US 2973997 A
Abstract available in
Claims available in
Description (OCR text may contain errors)
March 7, 1961 E. v. KIRKLAND SHAFT BEARING AND SEAL 2 Sheets-Sheet 1 Filed Sept. 20, 1957 2 Sheets-Sheet 2 E. V. KIRKLAND SHAFT BEARING AND SEAL INVENTOR. ii/f BY 7 WM/ ZZZ a 3 f March 7, 1961 Filed Sept. 20, 1957 United States Patent i SHAFT BEARING AND SEAL Earl V. Kirkland, La Marque, Tern, assignor to American Oil Company, Texas City, Tex., a corporation of Texas Filed Sept. 20, 1957, 'Ser. No. 685,215
6 Claims. (Cl. 30836.2)
This invention relates to a bearing-adapter for laboratory ware and relates more particularly to a combination closure and bushing or shaft seal.
Heretofore many different means have been proposed for supporting a stirring shaft, thermometer, and the like within a reactor vessel. However, such arrangements have not been generally satisfactory for supporting both rotated and fixed shafts, such as the stem of a thermometer, within the shaft of the reactor. For example, when glass stoppers or glass stirring rods are used, there is excessive wear resulting in leakage and also frequent breakage. Where glass is not used it has been necessary to make frequent replacements because of the solvent or corrosive action of reactants and the action of heat on bushing materials such as rubber and cork.
It is, therefore, a primary object of my invention to provide a bushing and shaft sealing apparatuswhich avoids the above difficulties. A further object of the invention is to provide a shaft bearing and seal which is essentially self-lubricating. An additional object is to provide an apparatus which is resistant to heat, breakage, and corrosion. A further object of the invention is to provide a combination closure and shaft support which has a minimum of parts. It is also an object of the invention to provide an apparatus which is adapted to be used with conventional vessel openings having a Wide range of dimensions and types of seals. These and other objects of the invention will become apparent as the deseriptio'n thereof proceeds.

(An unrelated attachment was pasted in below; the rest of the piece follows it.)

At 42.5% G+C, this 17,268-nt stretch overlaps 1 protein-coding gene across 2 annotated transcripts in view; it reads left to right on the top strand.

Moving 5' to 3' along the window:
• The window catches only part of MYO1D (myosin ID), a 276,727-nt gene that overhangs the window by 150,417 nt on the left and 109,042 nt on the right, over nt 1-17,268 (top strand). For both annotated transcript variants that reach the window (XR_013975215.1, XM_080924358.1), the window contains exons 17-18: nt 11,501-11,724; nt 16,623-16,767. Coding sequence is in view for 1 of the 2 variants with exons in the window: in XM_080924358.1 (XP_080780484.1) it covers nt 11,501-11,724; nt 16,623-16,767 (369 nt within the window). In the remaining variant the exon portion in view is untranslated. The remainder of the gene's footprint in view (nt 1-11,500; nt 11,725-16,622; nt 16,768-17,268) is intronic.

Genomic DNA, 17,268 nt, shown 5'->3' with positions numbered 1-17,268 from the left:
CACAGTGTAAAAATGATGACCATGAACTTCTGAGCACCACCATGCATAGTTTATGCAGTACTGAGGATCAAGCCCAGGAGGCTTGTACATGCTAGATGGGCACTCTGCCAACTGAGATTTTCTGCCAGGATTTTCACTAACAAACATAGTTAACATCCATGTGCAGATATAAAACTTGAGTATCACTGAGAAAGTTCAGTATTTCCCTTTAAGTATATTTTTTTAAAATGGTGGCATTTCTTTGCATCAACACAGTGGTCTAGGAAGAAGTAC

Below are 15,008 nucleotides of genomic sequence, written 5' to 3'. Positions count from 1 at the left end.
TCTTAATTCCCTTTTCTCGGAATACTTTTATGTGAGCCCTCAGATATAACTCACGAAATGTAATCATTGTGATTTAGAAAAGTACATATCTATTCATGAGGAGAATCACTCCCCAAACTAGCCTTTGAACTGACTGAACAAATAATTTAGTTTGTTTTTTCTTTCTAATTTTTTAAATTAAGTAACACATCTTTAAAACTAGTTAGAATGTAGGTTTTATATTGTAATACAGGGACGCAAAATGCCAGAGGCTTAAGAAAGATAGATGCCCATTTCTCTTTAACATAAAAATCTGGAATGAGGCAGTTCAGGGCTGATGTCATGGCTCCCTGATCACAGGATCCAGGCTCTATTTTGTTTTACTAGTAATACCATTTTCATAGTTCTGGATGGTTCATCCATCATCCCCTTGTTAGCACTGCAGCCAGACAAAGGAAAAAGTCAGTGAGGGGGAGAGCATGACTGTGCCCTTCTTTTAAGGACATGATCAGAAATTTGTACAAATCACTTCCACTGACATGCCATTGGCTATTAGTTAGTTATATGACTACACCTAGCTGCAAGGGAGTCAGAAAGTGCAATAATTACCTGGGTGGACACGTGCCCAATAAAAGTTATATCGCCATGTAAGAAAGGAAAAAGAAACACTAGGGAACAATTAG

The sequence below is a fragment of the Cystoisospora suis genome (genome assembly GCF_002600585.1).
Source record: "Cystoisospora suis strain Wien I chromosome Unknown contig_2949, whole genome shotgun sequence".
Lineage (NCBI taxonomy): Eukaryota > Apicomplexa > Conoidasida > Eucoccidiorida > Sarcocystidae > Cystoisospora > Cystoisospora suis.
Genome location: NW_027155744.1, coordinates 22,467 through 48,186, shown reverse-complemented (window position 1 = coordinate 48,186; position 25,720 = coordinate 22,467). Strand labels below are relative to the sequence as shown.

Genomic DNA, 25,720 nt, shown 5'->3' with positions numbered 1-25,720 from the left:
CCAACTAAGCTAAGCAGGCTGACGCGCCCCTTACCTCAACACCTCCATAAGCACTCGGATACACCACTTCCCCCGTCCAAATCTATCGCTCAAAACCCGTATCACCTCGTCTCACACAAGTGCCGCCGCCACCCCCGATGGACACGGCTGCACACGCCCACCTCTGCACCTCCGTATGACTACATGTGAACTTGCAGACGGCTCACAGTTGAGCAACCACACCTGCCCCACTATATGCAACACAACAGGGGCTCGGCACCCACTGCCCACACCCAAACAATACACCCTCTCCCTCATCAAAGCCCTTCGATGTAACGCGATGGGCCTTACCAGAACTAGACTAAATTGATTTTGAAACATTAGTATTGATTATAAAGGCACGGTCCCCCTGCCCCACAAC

Briefly, my invention comprises a massive closure 6r bushing which is shaped so that it will provide a ,fiuid tight set of standard taper or ball joints. The closure may be composed of glass, metal, or the like. A bore, drilled or molded through the massive closure accommodates the shaft to be sealed and a substantial length of the bore is defined by a relatively thin and flexible sleeve.
The sleeve may be an integral projection of the massive closure or may be a separable insert secured by suitable means. The flexible sleeve, however provided, may be compressed about the shaft by a clamping means to give a fluid-tight seal. I prefer to use an inert self-lubricating material such as Teflon (polytetrafluoroethylene) which is sufiiciently deformable and flexible so that the shaftreceiving bore need not be to exact tolerances.
The optimum wall thickness of the sleeve may vary with different materials but should be sufficient to hold its shape and thin enough to be compressed about the shaft. In general, walls of between about 1 mm. and about 3 mm., preferably about 2 mm., are satisfactory. Heavier walls may be used but greater clamping pressure would be required to obtain an effective seal about the shaft.
The shaft-sealing sleeve may also have a substantially nondeformable body portion provided with a standard taper or ball joint and which in turn is supported by a larger massive closure with a standard taper or ball joint which seals a vessel port.
Further details and advantages of the invention will be 2,973,997 Patented Mar. 7, 1961 described in connection with the accompanying drawings wherein:
Figure 1 isa fragmentary view of reactor in which a stirring shaft and a thermometer are supported in accordance with my invention;
Figures 2 and 3 illustrate the embodiments of the apparatus wherein the sealing sleeves integral with the bushings are controlled by a threaded nut; and
Figure 4 illustrates an embodiment of the invention wherein the sleeve is separable from the closure, the sleeve is secured to the closure by a threaded member, and the sleeve is collapsed by a clamp.